We want the process to be as open and transparent as possible. Clause 2 therefore creates a requirement for the Treasury to prepare and lay before Parliament a report every six months on any payments made by the Treasury by way of a loan to Ireland, the original term of each loan, any sums received by the Treasury by way of interest or repayment of such loans, the amounts outstanding, and the remaining terms of any outstanding loans.

I would like to update the House on the main terms of the bilateral loan, which we have agreed in principle with the Irish authorities and have made available in the Library of the House. The loan will be drawn in eight tranches, each with a seven-and-a-half-year term. This is in line with the terms for both the European and IMF loans. The first tranche of our loan will be available to be disbursed in September 2011 and the interest rate charged on each tranche of the loan will be fixed specifically for that tranche. This will be set by adding a fixed margin of 2.25 percentage points to the appropriate market-determined interest rate, the sterling seven-and-a-half-year swap rate, at the time of disbursement. For example, at present, the estimated interest rate on the first tranche of the UK loan would be the sterling seven-a-and-a-half-year swap rate in September 2011 plus 2.25 percentage points. That margin was set to give an estimated interest rate of 5.9 per cent for the first tranche of the loan.

The rate on our bilateral loan is slightly higher than the estimated rate of 5.7 per cent for the first tranche of IMF and EFSM funds, but it is also slightly lower than the estimated 6.1 per cent rate the EFSF will charge on its first tranche of lending. This reflects the different costs of funding and is a measure of the international confidence in the UK’s public finances. We will charge interest every six months and there will be a repayment of principal at the end of the seven-and-a-half-year term of each tranche. As with the IMF, there will also be a commitment fee for making this loan. We will charge half a percentage point on the total amounts that may be drawn down under the loan agreement for the forthcoming 12-month period. If the loan is drawn the fee will be waived, effectively replaced with the interest charged on the loan.

There are two conditions on the loan set out in the terms, to which I would like to draw the attention of the House. The first condition is that the IMF as well as the EU must be satisfied that Ireland is complying with the agreed restructuring plan. This is a very important safeguard. The second crucial condition is that there are to be no amendments to the restructuring plan that could have a material adverse financial impact on the UK operations of Anglo Irish Bank, Allied Irish Banks and Bank of Ireland. Given the scale of their operation in the UK, this is vital.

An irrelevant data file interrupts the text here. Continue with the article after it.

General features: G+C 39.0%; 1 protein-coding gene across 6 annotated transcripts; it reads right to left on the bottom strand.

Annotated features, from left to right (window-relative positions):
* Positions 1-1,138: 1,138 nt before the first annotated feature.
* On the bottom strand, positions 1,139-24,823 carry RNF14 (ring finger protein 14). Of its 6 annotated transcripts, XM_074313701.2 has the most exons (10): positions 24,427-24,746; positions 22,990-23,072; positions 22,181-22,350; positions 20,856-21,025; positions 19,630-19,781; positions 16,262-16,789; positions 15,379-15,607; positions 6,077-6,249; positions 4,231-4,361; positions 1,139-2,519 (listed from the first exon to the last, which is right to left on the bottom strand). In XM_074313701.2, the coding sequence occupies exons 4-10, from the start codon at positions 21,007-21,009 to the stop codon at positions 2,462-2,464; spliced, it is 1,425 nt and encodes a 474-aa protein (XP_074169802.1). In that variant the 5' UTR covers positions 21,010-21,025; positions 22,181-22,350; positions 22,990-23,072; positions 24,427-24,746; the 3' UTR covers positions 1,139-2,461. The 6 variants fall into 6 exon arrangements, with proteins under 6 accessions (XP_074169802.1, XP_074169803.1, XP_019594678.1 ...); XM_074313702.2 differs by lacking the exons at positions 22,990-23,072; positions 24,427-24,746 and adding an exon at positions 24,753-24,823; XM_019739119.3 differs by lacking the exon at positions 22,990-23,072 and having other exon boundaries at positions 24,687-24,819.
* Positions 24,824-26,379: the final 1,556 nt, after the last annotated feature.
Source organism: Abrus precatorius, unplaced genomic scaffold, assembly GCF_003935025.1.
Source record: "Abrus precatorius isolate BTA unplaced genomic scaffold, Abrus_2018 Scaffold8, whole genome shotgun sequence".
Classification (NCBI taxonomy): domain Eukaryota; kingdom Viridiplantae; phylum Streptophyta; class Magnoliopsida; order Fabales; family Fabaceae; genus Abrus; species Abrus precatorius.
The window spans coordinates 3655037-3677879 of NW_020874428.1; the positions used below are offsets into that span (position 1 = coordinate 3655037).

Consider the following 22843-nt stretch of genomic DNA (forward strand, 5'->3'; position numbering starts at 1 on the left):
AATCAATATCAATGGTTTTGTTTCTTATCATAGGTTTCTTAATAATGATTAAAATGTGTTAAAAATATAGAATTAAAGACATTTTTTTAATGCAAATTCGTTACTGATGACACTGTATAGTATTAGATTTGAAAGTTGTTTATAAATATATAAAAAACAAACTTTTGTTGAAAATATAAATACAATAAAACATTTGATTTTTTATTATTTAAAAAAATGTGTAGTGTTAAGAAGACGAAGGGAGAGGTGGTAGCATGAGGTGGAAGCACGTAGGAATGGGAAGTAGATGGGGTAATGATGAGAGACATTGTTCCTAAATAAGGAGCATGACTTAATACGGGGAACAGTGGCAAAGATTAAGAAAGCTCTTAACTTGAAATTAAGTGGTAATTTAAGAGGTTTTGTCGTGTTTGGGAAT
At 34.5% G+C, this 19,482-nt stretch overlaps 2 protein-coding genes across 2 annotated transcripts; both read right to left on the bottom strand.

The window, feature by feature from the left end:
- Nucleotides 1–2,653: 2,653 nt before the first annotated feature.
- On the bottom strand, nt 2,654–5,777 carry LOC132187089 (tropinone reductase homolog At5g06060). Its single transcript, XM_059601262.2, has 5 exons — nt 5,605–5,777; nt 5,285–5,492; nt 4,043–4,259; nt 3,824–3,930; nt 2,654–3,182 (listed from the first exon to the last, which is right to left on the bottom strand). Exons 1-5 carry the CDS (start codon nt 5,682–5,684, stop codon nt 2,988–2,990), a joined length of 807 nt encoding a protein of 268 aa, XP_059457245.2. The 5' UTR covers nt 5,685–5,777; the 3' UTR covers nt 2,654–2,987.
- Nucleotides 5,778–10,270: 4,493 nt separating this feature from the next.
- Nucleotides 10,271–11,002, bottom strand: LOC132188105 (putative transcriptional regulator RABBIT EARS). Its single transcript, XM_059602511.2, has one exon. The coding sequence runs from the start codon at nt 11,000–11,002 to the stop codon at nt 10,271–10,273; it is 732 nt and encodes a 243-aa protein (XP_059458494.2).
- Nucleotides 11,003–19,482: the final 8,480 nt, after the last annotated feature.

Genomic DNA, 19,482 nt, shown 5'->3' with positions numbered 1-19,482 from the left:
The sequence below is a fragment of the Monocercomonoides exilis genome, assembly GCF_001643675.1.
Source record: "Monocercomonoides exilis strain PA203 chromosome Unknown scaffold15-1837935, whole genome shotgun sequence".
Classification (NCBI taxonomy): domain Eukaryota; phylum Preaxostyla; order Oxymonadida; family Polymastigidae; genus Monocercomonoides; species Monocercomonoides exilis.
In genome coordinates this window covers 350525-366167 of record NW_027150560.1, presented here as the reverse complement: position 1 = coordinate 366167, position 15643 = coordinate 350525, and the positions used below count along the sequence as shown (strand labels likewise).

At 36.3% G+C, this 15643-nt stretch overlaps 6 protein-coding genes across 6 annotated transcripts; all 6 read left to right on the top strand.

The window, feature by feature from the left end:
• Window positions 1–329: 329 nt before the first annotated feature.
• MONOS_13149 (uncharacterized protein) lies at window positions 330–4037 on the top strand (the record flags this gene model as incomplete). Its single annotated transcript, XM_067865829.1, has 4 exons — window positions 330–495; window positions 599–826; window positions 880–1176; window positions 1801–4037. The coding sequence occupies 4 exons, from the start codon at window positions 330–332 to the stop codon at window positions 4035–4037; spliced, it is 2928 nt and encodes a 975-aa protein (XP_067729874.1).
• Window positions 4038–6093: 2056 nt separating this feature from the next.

The official advice from the Treasury is that this loan represents value for money for the British taxpayer while being in line with the terms offered by both the IMF and the euro area. A summary of the key terms of the agreement and a final written agreement will be forthcoming shortly.

One thing is clear: Ireland is a friend, and a friend in need. Because of the steps we have taken, our economy is currently in a far stronger position than Ireland’s; that is why we are able to offer such reasonable and sensible terms for our bilateral loan to Ireland.

I should like to talk briefly about a related matter which I know is of interest to this House: the proposed permanent stability mechanism for euro area economies. Both my right honourable friends the Prime Minister and the Chancellor of the Exchequer have been very clear that when it comes to putting in place a permanent mechanism, the UK should not be part of it. The time has come for the euro area to put in place its own mechanism for dealing with the imbalances. It needs to be part of a comprehensive solution that sees countries addressing more decisively their own problems, including in their banking systems. As my right honourable friend the Prime Minister said yesterday, it is clear from the recent Council conclusions that the mechanism will be for:

“Member states whose currency is in the euro”.

Britain therefore will not be part of it.

Since our coalition Government came into office, we have taken action to put our own house in order. We are now in a strong position that enables us to help Ireland, our closest neighbour, in its hour of need. As I have said, this is clearly in our national interest. A strong Ireland—indeed, a strong Europe—is vital to the success of the British economy. Today’s Bill will help to ensure this. I beg to move.

My Lords, first I apologise most sincerely to the Minister for not being in the House for the start of his speech. I was trying to catch what his ministerial colleague Mr Lidington was saying to us in evidence in the EU Committee about the permanent mechanism.

I support very strongly the principle of helping Ireland in its hour of need. The case seems self-evident given the interconnectedness of our economies, with 5 per cent of our exports going to the Republic, and the consequences for us of a collapse of its economy, which would be serious, not least for British banks.

No simple solution such as coming out of the euro is available for Ireland, as a lot of people who opposed the legislation seemed to think. It is worth bearing in mind that, were a member state to try to come out of the euro, there would be a very big devaluation. That would cause a collapse in living standards and purchasing power, which would have knock-on economic consequences particularly, in Ireland’s case, for Britain. Moreover, its debt would continue to be denominated in euro. As the new currency had depreciated, there would almost certainly be a default that required a restructuring of that debt, again with very severe consequences for the British financial system.